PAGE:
Last year my daughter and I had occasion to visit an unidentified police station somewhere in Northern Ireland.
We sat quietly in the waiting area whereupon we became unintentional listeners to other visitors’ conversation with the police receptionist as all visitors had to relate their business in a very public manner to said receptionist.
That was an education to say the least as we heard about some woman’s ex-boyfriend’s ex-girlfriend’s jealousy and tales of visits to the local pub which nearly ended in fisticuffs.
Spellbinding stuff indeed. We have lived a very sheltered life!
Just as we were attempting to make sense of the Kirk Douglas film which was showing in the station at the time, and beginning to doze off, we witnessed something we never thought we would see in a police station (and here we become deadly serious) two men (civilians) walked in, one of them carrying a rifle or shotgun!
CCTV cameras are in operation outside police stations, yet a man with a gun was able to walk in and sit down!
All of a sudden we did not feel at all safe, despite the fact that armed police were in the building, because none of those armed police seemed to know (or care) about the presence of an armed man in their midst.
We could not believe our eyes.
Was he a terrorist? Was he a psychopath bent on random killing? We didn’t know.
We did know that if he were either, we would be completely defenceless.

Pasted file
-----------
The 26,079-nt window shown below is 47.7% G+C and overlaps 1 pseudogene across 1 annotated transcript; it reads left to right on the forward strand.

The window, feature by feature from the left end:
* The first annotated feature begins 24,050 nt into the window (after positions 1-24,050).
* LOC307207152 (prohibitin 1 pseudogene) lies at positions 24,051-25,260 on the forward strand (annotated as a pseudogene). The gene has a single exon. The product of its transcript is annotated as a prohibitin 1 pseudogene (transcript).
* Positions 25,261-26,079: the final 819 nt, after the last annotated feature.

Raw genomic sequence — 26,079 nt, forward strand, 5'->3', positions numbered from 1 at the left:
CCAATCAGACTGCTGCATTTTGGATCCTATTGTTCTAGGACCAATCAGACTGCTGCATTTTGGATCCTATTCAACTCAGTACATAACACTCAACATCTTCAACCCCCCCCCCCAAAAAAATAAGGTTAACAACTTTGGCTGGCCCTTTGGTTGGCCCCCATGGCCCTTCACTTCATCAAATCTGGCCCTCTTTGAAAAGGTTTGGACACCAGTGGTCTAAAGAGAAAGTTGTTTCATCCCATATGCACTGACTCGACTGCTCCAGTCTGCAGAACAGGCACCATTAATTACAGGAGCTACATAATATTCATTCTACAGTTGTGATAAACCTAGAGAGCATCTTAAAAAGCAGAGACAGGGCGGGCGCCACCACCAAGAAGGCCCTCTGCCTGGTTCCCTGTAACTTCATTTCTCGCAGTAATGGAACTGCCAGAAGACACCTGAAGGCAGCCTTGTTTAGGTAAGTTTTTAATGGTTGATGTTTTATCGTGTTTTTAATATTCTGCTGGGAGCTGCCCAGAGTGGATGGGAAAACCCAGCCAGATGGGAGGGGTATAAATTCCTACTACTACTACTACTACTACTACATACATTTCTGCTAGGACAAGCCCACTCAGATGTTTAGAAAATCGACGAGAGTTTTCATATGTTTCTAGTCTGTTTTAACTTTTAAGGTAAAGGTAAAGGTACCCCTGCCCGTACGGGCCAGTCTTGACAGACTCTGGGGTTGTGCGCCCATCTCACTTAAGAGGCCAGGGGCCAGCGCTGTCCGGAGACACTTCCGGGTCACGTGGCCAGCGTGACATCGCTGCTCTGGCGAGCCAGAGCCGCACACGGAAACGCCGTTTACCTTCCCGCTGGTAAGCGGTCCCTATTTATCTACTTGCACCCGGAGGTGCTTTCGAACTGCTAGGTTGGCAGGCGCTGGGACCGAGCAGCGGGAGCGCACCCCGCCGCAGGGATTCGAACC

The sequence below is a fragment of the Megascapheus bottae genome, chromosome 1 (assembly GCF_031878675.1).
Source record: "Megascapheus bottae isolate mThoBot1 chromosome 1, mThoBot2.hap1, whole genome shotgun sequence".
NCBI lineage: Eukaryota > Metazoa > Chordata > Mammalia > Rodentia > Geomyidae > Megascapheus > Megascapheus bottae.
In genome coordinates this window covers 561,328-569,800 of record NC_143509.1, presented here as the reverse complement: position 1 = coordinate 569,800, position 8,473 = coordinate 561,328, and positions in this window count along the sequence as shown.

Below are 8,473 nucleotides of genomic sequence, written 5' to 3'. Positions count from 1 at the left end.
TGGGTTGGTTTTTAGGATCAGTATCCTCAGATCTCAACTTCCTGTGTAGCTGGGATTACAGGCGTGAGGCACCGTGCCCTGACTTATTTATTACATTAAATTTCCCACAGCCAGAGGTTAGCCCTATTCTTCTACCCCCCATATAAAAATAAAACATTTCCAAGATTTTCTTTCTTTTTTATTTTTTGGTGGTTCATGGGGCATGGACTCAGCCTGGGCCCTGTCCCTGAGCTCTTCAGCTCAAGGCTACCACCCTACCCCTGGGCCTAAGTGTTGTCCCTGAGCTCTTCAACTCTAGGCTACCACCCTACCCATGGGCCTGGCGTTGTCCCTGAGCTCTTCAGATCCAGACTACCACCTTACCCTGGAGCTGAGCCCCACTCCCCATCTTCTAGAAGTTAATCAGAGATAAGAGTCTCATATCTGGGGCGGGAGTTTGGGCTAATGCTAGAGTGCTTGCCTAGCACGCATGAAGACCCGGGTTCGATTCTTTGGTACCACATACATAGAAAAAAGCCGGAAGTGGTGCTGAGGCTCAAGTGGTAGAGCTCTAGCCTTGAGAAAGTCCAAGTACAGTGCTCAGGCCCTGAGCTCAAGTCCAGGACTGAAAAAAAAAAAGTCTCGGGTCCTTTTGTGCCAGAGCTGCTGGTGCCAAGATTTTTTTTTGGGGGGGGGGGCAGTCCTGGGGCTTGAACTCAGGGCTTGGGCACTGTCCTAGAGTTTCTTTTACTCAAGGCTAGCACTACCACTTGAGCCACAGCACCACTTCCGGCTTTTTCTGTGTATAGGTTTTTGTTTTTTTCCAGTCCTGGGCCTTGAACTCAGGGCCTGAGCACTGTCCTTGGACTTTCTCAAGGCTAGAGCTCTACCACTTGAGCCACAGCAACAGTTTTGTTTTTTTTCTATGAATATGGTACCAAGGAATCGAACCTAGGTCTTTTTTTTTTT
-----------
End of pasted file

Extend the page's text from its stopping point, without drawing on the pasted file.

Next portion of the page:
When we were called into a room by a police officer, the first thing we said was “Officer, there’s a man in the waiting area with a gun.”
We felt it was more important to report this situation first and then discuss the matter that brought us to the station in the first place.
The police officer quickly left the room (he did not go to the waiting area) and soon returned to inform us that everything was alright and the man was there to register a gun (or something to that effect) and that he (the police officer) had “no issue with it.”
I made it clear that my daughter and I HAD an issue with it and I wanted him to take note of this, because he appeared not to care that we had been very frightened by the incident and he was very dismissive of our concerns.
Northern Ireland has known the scourge of terrorism for years and yet a man was able to walk into a police station with a huge gun and no police officer batted an eyelid.
We were more concerned (or so it seems) with the safety of the police and others and ourselves than the police were about our safety.
The police need to put other arrangements in place for gun registration (or whatever it was) instead of subjecting members of the public to fear.